What does drush sql-dump actually do?

If you're not using Drush: you should use Drush. But sometimes you find yourself on a server where, for whatever reason, you can't: not all sysadmins give developers the access they might ideally prefer; even if you could download it, PHP CLI might be misconfigured; and even if you could run it, the site might perform so badly that Drush essentially freezes...!

Besides, it's handy to know how certain Drush commands work, so you can run them outside of Drupal altogether: for example, dumping a MySQL database so that it can be very rapidly dropped into a different database on a different server. The drush sql-dump command does this very well indeed, so how does it work? What options does it pass to mysqldump?

The precise behaviour of Drush commands is something of a moving target. However, in Drush 5 at least (yes, I know I'm behind the times) a var_dump() call or two in commands/sql/sql.drush.inc yields the following command line equivalent:

mysqldump --no-autocommit --single-transaction --opt -Q $DB --host=$H --user=$U --password=$P > filename.sql

These options do the following:

On restore, commit entire tables into the database as a single transaction each, for faster INSERTs.
Ensure transactional tables (using e.g. InnoDB) are dumped consistently without blocking other applications.
Shorthand for (deep breath): --add-drop-table --add-locks --create-options --disable-keys --extended-insert --lock-tables --quick --set-charset. A set of options tailored to making easily restorable database dumps. These days, enabled by default; but older MySQL might be configured differently.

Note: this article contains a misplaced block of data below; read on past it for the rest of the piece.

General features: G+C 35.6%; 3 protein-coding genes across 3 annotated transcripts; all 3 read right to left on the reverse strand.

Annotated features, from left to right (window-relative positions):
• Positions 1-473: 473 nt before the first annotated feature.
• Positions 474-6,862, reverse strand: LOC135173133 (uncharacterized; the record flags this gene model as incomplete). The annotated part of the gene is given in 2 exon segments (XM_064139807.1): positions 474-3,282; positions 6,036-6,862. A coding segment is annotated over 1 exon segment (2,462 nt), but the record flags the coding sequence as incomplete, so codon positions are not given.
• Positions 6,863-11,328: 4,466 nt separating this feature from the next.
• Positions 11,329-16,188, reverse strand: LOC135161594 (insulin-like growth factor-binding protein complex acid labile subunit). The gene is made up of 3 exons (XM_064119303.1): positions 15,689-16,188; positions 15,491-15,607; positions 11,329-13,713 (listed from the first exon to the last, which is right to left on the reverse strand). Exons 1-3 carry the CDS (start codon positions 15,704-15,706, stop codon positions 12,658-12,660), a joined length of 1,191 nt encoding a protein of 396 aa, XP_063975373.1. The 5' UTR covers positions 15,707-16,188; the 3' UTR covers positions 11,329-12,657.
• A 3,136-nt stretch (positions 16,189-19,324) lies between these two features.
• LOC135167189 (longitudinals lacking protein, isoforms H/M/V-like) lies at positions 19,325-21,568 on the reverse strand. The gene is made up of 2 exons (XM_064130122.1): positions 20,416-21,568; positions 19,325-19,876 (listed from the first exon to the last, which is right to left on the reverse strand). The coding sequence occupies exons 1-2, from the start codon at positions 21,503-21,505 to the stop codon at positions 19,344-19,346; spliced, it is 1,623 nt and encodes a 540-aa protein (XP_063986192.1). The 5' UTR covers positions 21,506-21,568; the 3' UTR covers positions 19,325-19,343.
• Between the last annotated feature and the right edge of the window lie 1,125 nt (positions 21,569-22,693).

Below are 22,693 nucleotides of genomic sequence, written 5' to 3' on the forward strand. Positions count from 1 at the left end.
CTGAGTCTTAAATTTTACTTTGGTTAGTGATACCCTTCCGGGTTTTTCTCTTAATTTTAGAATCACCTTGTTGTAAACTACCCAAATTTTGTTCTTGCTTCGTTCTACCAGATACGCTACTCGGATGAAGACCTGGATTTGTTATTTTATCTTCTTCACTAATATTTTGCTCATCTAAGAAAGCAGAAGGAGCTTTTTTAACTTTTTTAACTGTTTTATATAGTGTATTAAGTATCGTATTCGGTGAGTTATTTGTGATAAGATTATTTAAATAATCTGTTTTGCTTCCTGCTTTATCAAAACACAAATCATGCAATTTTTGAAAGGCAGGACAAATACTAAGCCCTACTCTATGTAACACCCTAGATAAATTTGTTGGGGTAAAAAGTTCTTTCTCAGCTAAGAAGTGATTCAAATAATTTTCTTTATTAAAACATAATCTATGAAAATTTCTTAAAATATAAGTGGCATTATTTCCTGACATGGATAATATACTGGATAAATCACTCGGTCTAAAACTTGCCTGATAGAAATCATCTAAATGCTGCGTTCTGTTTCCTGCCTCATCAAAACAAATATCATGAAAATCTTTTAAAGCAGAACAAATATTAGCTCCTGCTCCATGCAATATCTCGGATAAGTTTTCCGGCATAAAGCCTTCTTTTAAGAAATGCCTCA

Put backtick quotes around database, table and column names, for whitespace etc. safety and easy manual identification. Again, usually enabled by default.
host, user, password
As you'd expect: replace the $ variables with your own values.

All handy options, and some of them occasionally tricky to remember. In addition, you can simulate the behaviour of the Drush --gzip option by piping the output into gzip instead if into the filename:

... --password=$P | gzip -c > filename.sql.gz

The pipe means you never have a fully unzipped file lying around on your filesystem: useful if you've got large databases but very little user disk space. (I rather prefer this to drush sql-dump --gzip, as that option can create a temporary unzipped file.)